disjoint scopes, just as you can (if you want) give diferent names to 
          the same value parameter
      
      	g :: a -> Bool -> Maybe a
      	g (x::p) True  = Just x  :: Maybe p
      	g (y::q) False = Nothing :: Maybe q
      
      3c) Scoped type variables respect alpha renaming. For example, 
          function f2 from (3a) above could also be written:
      	f2' :: p -> p -> p
      	f2' (x::b) (y::b) = x::b
         where the scoped type variable is called 'b' instead of 'a'.
      
      
      4) Result type signatures obey the same rules as pattern types signatures.
         In particular, they can bind a type variable only if the result type is rigid
      
      	f x :: a = x	-- NO
      
      	g :: b -> b
      	g x :: b = x	-- YES; binds b in rhs
      
      5) A *pattern type signature* in a *pattern binding* cannot bind a 
         scoped type variable
      
      	(x::a, y) = ...		-- Legal only if 'a' is already in scope
      
         Reason: in type checking, the "expected type" of the LHS pattern is
         always wobbly, so we can't bind a rigid type variable.  (The exception
         would be for an existential type variable, but existentials are not
         allowed in pattern bindings either.)
       
         Even this is illegal
      	f :: forall a. a -> a
      	f x = let ((y::b)::a, z) = ... 
      	      in 
         Here it looks as if 'b' might get a rigid binding; but you can't bind
         it to the same skolem as a.
      
      6) Explicitly-forall'd type variables in the *declaration type signature(s)*
         for a *pattern binding* do not scope AT ALL.
      
      	x :: forall a. a->a	  -- NO; the forall a does 
      	Just (x::a->a) = Just id  --     not scope at all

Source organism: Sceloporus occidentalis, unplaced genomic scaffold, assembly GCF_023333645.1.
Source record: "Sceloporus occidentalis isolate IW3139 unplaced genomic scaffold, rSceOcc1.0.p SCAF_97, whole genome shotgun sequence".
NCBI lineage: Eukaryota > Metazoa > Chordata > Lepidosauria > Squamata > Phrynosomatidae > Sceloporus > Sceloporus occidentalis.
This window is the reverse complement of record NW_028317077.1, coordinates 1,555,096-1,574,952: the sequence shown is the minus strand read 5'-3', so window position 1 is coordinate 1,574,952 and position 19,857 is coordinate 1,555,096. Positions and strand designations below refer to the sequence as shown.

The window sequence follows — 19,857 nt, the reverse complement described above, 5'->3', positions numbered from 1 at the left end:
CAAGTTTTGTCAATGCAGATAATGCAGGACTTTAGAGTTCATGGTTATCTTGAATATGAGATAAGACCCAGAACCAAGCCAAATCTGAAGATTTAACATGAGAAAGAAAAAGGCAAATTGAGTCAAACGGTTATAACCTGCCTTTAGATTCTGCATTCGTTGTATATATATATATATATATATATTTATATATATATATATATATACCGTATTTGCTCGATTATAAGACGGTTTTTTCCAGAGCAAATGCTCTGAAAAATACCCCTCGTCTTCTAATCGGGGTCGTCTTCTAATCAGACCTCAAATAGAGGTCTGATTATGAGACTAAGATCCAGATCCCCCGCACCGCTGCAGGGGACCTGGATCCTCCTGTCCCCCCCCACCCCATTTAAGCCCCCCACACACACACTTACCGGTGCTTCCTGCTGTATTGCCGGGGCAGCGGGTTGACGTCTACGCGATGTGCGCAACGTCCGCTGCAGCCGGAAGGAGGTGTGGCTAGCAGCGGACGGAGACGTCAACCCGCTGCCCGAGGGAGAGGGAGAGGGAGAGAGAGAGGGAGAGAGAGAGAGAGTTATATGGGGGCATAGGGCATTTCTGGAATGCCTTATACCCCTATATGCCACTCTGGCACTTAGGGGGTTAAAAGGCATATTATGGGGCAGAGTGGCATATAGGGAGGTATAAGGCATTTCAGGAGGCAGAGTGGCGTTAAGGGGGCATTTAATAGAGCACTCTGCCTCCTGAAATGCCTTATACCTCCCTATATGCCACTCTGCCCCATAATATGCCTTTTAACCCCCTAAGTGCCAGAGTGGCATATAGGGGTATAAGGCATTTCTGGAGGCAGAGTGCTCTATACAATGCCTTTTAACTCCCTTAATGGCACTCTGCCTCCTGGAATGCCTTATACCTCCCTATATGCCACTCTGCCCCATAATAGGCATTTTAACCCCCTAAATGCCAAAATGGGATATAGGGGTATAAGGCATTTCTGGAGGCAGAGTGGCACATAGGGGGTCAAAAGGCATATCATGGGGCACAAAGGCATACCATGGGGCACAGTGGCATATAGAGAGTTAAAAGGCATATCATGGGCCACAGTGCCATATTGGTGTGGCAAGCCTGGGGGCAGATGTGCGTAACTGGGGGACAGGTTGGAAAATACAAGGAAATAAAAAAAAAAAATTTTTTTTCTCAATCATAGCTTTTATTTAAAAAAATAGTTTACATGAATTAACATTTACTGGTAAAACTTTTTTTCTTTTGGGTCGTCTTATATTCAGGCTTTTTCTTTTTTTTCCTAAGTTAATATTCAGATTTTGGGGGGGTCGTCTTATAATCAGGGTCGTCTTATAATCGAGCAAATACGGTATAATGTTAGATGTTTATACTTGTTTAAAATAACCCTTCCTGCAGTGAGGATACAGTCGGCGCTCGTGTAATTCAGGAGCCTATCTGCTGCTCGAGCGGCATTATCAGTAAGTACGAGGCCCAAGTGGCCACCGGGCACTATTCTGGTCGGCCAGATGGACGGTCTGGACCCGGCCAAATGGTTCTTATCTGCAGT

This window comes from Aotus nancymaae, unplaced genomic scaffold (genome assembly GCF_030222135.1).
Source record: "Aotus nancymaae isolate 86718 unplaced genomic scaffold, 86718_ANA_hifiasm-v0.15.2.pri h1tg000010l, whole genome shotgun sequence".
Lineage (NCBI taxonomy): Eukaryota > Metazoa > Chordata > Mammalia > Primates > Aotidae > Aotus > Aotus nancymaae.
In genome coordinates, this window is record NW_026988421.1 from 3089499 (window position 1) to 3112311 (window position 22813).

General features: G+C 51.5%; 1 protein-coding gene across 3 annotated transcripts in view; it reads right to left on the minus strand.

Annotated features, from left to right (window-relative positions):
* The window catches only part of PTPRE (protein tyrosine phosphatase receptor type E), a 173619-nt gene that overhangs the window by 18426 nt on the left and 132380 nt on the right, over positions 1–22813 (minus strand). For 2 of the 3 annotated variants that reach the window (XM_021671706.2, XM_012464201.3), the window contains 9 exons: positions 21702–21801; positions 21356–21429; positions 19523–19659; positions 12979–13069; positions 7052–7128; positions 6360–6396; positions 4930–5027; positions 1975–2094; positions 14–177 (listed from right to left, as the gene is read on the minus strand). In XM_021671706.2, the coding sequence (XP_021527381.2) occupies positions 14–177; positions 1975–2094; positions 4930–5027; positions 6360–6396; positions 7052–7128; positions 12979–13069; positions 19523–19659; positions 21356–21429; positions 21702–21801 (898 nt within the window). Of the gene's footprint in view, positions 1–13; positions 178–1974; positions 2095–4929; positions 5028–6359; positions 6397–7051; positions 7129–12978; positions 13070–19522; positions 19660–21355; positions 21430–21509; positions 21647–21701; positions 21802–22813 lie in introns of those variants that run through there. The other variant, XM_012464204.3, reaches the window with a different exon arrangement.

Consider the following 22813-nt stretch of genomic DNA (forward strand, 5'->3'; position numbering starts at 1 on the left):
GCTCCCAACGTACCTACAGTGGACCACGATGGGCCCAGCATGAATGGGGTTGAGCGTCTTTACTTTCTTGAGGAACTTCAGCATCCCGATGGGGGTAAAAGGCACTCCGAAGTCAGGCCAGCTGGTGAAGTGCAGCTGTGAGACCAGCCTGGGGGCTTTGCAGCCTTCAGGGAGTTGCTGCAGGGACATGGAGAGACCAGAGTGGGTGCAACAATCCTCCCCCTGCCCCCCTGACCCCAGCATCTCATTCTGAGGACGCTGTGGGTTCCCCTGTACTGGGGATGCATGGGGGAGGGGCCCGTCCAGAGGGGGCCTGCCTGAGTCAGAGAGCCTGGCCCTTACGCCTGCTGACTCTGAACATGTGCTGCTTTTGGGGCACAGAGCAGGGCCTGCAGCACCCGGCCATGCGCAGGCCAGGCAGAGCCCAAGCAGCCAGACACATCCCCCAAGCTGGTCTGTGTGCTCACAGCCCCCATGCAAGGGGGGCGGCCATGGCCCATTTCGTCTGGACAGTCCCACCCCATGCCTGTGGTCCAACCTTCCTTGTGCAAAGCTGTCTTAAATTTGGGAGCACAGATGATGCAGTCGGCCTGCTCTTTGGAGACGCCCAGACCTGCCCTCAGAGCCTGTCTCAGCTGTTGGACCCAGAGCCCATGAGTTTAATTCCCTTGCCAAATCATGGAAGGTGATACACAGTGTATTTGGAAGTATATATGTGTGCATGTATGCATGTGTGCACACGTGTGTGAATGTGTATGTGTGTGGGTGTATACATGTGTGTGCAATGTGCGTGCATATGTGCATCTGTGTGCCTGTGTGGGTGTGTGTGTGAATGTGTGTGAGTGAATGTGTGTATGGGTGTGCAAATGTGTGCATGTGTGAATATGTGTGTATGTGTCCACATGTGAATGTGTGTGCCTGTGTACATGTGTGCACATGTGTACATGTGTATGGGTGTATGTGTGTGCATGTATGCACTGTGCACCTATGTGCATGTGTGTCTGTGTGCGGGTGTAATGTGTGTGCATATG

y :: forall a. a->a
      	Just y = Just (id :: a->a)  -- NO; same reason
      
         THIS IS A CHANGE, but one I bet that very few people will notice.
         Here's why:
      
      	strange :: forall b. (b->b,b->b)
      	strange = (id,id)
      
      	x1 :: forall a. a->a
      	y1 :: forall b. b->b
      	(x1,y1) = strange
      
          This is legal Haskell 98 (modulo the forall). If both 'a' and 'b'
          both scoped over the RHS, they'd get unified and so cannot stand
          for distinct type variables. One could *imagine* allowing this:
         
      	x2 :: forall a. a->a
      	y2 :: forall a. a->a
      	(x2,y2) = strange
      
          using the very same type variable 'a' in both signatures, so that
          a single 'a' scopes over the RHS.  That seems defensible, but odd,
          because though there are two type signatures, they introduce just
          *one* scoped type variable, a.
      
      7) Possible extension.  We might consider allowing
      	\(x :: [ _ ]) -> <expr>
          where "_" is a wild card, to mean "x has type list of something", without
          naming the something.
      ac10f840
  24. 19 Jul, 2005 1 commit
    • simonpj's avatar
      [project @ 2005-07-19 16:44:50 by simonpj] · a7ecdf96
      simonpj authored
      WARNING: this is a big commit.  You might want 
      	to wait a few days before updating, in case I've 
      	broken something.
      
      	However, if any of the changes are what you wanted,
      	please check it out and test!
      
      This commit does three main things:
      
      1. A re-organisation of the way that GHC handles bindings in HsSyn.
         This has been a bit of a mess for quite a while.  The key new
         types are
      
      	-- Bindings for a let or where clause
      	data HsLocalBinds id
      	  = HsValBinds (HsValBinds id)
      	  | HsIPBinds  (HsIPBinds id)
      	  | EmptyLocalBinds
      
      	-- Value bindings (not implicit parameters)
      	data HsValBinds id
      	  = ValBindsIn  -- Before typechecking
      		(LHsBinds id) [LSig id]	-- Not dependency analysed
      					-- Recursive by default
      
      	  | ValBindsOut	-- After typechecking